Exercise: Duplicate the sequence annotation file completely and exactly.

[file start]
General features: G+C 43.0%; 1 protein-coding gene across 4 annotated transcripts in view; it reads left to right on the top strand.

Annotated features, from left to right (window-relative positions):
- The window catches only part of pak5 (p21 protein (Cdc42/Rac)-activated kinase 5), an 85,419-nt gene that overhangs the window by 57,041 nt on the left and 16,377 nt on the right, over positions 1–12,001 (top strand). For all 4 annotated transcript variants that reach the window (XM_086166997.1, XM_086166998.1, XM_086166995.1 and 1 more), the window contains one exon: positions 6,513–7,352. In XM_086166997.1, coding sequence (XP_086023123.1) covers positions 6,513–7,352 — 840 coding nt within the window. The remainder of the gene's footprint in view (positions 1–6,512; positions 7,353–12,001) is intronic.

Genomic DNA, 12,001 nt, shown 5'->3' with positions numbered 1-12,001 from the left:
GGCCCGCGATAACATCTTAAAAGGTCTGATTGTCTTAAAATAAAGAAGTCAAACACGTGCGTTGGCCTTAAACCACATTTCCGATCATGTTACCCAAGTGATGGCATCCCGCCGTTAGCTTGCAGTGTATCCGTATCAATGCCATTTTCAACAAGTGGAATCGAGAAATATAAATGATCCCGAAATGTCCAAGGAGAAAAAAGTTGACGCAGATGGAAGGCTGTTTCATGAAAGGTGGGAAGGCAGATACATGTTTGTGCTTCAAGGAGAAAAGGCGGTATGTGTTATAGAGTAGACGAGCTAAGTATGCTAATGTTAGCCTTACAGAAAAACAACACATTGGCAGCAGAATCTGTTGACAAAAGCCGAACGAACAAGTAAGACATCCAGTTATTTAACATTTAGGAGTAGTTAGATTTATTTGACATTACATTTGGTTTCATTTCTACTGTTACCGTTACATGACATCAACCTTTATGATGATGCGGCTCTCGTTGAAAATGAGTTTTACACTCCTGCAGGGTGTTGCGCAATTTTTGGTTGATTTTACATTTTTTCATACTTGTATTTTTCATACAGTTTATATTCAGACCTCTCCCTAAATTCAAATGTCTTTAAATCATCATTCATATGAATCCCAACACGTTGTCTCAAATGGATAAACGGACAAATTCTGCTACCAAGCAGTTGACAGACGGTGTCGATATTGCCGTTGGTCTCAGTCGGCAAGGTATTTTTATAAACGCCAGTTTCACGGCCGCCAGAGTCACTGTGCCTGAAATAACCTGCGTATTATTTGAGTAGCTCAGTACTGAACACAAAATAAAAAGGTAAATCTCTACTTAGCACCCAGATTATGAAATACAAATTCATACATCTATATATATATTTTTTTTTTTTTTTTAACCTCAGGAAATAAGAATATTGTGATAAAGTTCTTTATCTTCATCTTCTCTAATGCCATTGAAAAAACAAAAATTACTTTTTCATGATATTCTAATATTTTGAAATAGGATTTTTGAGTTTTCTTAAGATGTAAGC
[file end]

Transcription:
General features: G+C 43.0%; 1 protein-coding gene across 4 annotated transcripts in view; it reads left to right on the top strand.

Annotated features, from left to right (window-relative positions):
- The window catches only part of pak5 (p21 protein (Cdc42/Rac)-activated kinase 5), an 85,419-nt gene that overhangs the window by 57,041 nt on the left and 16,377 nt on the right, over positions 1–12,001 (top strand). For all 4 annotated transcript variants that reach the window (XM_086166997.1, XM_086166998.1, XM_086166995.1 and 1 more), the window contains one exon: positions 6,513–7,352. In XM_086166997.1, coding sequence (XP_086023123.1) covers positions 6,513–7,352 — 840 coding nt within the window. The remainder of the gene's footprint in view (positions 1–6,512; positions 7,353–12,001) is intronic.

Genomic DNA, 12,001 nt, shown 5'->3' with positions numbered 1-12,001 from the left:
GGCCCGCGATAACATCTTAAAAGGTCTGATTGTCTTAAAATAAAGAAGTCAAACACGTGCGTTGGCCTTAAACCACATTTCCGATCATGTTACCCAAGTGATGGCATCCCGCCGTTAGCTTGCAGTGTATCCGTATCAATGCCATTTTCAACAAGTGGAATCGAGAAATATAAATGATCCCGAAATGTCCAAGGAGAAAAAAGTTGACGCAGATGGAAGGCTGTTTCATGAAAGGTGGGAAGGCAGATACATGTTTGTGCTTCAAGGAGAAAAGGCGGTATGTGTTATAGAGTAGACGAGCTAAGTATGCTAATGTTAGCCTTACAGAAAAACAACACATTGGCAGCAGAATCTGTTGACAAAAGCCGAACGAACAAGTAAGACATCCAGTTATTTAACATTTAGGAGTAGTTAGATTTATTTGACATTACATTTGGTTTCATTTCTACTGTTACCGTTACATGACATCAACCTTTATGATGATGCGGCTCTCGTTGAAAATGAGTTTTACACTCCTGCAGGGTGTTGCGCAATTTTTGGTTGATTTTACATTTTTTCATACTTGTATTTTTCATACAGTTTATATTCAGACCTCTCCCTAAATTCAAATGTCTTTAAATCATCATTCATATGAATCCCAACACGTTGTCTCAAATGGATAAACGGACAAATTCTGCTACCAAGCAGTTGACAGACGGTGTCGATATTGCCGTTGGTCTCAGTCGGCAAGGTATTTTTATAAACGCCAGTTTCACGGCCGCCAGAGTCACTGTGCCTGAAATAACCTGCGTATTATTTGAGTAGCTCAGTACTGAACACAAAATAAAAAGGTAAATCTCTACTTAGCACCCAGATTATGAAATACAAATTCATACATCTATATATATATTTTTTTTTTTTTTTTAACCTCAGGAAATAAGAATATTGTGATAAAGTTCTTTATCTTCATCTTCTCTAATGCCATTGAAAAAACAAAAATTACTTTTTCATGATATTCTAATATTTTGAAATAGGATTTTTGAGTTTTCTTAAGATGTAAGC